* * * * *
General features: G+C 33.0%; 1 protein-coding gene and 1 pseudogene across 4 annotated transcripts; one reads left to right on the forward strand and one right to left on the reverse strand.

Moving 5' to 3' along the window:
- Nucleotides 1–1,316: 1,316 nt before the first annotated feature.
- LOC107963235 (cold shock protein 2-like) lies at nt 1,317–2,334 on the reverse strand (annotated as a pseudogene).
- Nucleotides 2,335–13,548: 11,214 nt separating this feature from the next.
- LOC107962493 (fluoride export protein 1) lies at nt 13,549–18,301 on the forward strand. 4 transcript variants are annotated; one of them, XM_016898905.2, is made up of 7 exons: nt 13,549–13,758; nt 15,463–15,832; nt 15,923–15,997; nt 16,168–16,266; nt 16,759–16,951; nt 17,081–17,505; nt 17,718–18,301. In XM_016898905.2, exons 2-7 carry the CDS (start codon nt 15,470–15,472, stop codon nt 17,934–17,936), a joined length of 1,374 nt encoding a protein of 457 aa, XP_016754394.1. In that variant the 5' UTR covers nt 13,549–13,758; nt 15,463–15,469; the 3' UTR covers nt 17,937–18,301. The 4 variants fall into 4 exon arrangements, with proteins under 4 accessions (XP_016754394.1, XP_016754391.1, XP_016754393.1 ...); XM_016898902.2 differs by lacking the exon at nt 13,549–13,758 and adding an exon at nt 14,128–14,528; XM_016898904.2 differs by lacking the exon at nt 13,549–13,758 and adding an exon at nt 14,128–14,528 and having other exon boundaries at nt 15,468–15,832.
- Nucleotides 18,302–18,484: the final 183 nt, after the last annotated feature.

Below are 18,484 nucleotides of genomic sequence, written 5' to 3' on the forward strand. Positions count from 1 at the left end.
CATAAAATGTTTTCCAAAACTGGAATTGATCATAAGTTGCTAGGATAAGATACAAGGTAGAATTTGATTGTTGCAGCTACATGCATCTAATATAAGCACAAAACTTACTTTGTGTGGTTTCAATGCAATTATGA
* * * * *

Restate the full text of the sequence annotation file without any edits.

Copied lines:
General features: G+C 33.0%; 1 protein-coding gene and 1 pseudogene across 4 annotated transcripts; one reads left to right on the forward strand and one right to left on the reverse strand.

Moving 5' to 3' along the window:
- Nucleotides 1–1,316: 1,316 nt before the first annotated feature.
- LOC107963235 (cold shock protein 2-like) lies at nt 1,317–2,334 on the reverse strand (annotated as a pseudogene).
- Nucleotides 2,335–13,548: 11,214 nt separating this feature from the next.
- LOC107962493 (fluoride export protein 1) lies at nt 13,549–18,301 on the forward strand. 4 transcript variants are annotated; one of them, XM_016898905.2, is made up of 7 exons: nt 13,549–13,758; nt 15,463–15,832; nt 15,923–15,997; nt 16,168–16,266; nt 16,759–16,951; nt 17,081–17,505; nt 17,718–18,301. In XM_016898905.2, exons 2-7 carry the CDS (start codon nt 15,470–15,472, stop codon nt 17,934–17,936), a joined length of 1,374 nt encoding a protein of 457 aa, XP_016754394.1. In that variant the 5' UTR covers nt 13,549–13,758; nt 15,463–15,469; the 3' UTR covers nt 17,937–18,301. The 4 variants fall into 4 exon arrangements, with proteins under 4 accessions (XP_016754394.1, XP_016754391.1, XP_016754393.1 ...); XM_016898902.2 differs by lacking the exon at nt 13,549–13,758 and adding an exon at nt 14,128–14,528; XM_016898904.2 differs by lacking the exon at nt 13,549–13,758 and adding an exon at nt 14,128–14,528 and having other exon boundaries at nt 15,468–15,832.
- Nucleotides 18,302–18,484: the final 183 nt, after the last annotated feature.

Below are 18,484 nucleotides of genomic sequence, written 5' to 3' on the forward strand. Positions count from 1 at the left end.
CATAAAATGTTTTCCAAAACTGGAATTGATCATAAGTTGCTAGGATAAGATACAAGGTAGAATTTGATTGTTGCAGCTACATGCATCTAATATAAGCACAAAACTTACTTTGTGTGGTTTCAATGCAATTATGA